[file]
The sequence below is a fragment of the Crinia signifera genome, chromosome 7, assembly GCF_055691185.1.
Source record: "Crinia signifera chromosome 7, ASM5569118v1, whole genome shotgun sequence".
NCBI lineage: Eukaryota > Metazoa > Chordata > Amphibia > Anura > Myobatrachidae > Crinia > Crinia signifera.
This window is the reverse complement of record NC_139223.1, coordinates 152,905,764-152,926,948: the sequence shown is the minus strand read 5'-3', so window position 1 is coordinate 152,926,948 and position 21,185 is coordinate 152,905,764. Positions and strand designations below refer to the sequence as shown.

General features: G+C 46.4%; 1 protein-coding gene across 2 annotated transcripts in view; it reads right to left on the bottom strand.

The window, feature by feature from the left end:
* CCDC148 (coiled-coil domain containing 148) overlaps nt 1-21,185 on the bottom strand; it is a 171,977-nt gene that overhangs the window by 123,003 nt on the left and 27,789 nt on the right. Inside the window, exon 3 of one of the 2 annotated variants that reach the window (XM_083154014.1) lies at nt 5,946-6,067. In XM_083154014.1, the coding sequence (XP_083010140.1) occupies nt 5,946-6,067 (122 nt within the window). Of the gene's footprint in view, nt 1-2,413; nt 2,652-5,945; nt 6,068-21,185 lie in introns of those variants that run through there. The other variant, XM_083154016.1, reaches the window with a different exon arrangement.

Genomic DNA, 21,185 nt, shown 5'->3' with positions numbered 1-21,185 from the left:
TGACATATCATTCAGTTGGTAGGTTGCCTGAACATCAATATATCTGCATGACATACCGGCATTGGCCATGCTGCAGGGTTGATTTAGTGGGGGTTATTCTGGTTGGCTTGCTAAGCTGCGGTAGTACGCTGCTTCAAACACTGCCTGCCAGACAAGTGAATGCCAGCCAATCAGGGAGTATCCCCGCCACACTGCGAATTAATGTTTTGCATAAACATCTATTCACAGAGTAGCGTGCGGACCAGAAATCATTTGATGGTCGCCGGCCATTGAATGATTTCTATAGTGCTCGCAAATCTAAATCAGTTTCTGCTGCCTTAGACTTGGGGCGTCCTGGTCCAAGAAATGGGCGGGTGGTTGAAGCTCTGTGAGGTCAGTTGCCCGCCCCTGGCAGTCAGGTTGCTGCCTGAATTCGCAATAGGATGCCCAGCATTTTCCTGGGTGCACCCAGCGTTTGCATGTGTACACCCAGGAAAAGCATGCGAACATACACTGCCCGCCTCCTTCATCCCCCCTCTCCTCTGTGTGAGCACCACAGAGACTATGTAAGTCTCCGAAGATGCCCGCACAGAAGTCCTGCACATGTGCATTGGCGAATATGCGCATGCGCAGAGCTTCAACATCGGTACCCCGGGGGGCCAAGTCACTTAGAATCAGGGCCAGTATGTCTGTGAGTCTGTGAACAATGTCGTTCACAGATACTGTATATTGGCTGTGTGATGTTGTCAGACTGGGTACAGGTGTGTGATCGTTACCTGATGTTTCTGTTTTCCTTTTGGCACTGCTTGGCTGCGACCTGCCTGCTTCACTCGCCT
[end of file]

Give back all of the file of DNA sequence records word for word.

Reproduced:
The sequence below is a fragment of the Crinia signifera genome, chromosome 7, assembly GCF_055691185.1.
Source record: "Crinia signifera chromosome 7, ASM5569118v1, whole genome shotgun sequence".
NCBI lineage: Eukaryota > Metazoa > Chordata > Amphibia > Anura > Myobatrachidae > Crinia > Crinia signifera.
This window is the reverse complement of record NC_139223.1, coordinates 152,905,764-152,926,948: the sequence shown is the minus strand read 5'-3', so window position 1 is coordinate 152,926,948 and position 21,185 is coordinate 152,905,764. Positions and strand designations below refer to the sequence as shown.

General features: G+C 46.4%; 1 protein-coding gene across 2 annotated transcripts in view; it reads right to left on the bottom strand.

The window, feature by feature from the left end:
* CCDC148 (coiled-coil domain containing 148) overlaps nt 1-21,185 on the bottom strand; it is a 171,977-nt gene that overhangs the window by 123,003 nt on the left and 27,789 nt on the right. Inside the window, exon 3 of one of the 2 annotated variants that reach the window (XM_083154014.1) lies at nt 5,946-6,067. In XM_083154014.1, the coding sequence (XP_083010140.1) occupies nt 5,946-6,067 (122 nt within the window). Of the gene's footprint in view, nt 1-2,413; nt 2,652-5,945; nt 6,068-21,185 lie in introns of those variants that run through there. The other variant, XM_083154016.1, reaches the window with a different exon arrangement.

Genomic DNA, 21,185 nt, shown 5'->3' with positions numbered 1-21,185 from the left:
TGACATATCATTCAGTTGGTAGGTTGCCTGAACATCAATATATCTGCATGACATACCGGCATTGGCCATGCTGCAGGGTTGATTTAGTGGGGGTTATTCTGGTTGGCTTGCTAAGCTGCGGTAGTACGCTGCTTCAAACACTGCCTGCCAGACAAGTGAATGCCAGCCAATCAGGGAGTATCCCCGCCACACTGCGAATTAATGTTTTGCATAAACATCTATTCACAGAGTAGCGTGCGGACCAGAAATCATTTGATGGTCGCCGGCCATTGAATGATTTCTATAGTGCTCGCAAATCTAAATCAGTTTCTGCTGCCTTAGACTTGGGGCGTCCTGGTCCAAGAAATGGGCGGGTGGTTGAAGCTCTGTGAGGTCAGTTGCCCGCCCCTGGCAGTCAGGTTGCTGCCTGAATTCGCAATAGGATGCCCAGCATTTTCCTGGGTGCACCCAGCGTTTGCATGTGTACACCCAGGAAAAGCATGCGAACATACACTGCCCGCCTCCTTCATCCCCCCTCTCCTCTGTGTGAGCACCACAGAGACTATGTAAGTCTCCGAAGATGCCCGCACAGAAGTCCTGCACATGTGCATTGGCGAATATGCGCATGCGCAGAGCTTCAACATCGGTACCCCGGGGGGCCAAGTCACTTAGAATCAGGGCCAGTATGTCTGTGAGTCTGTGAACAATGTCGTTCACAGATACTGTATATTGGCTGTGTGATGTTGTCAGACTGGGTACAGGTGTGTGATCGTTACCTGATGTTTCTGTTTTCCTTTTGGCACTGCTTGGCTGCGACCTGCCTGCTTCACTCGCCT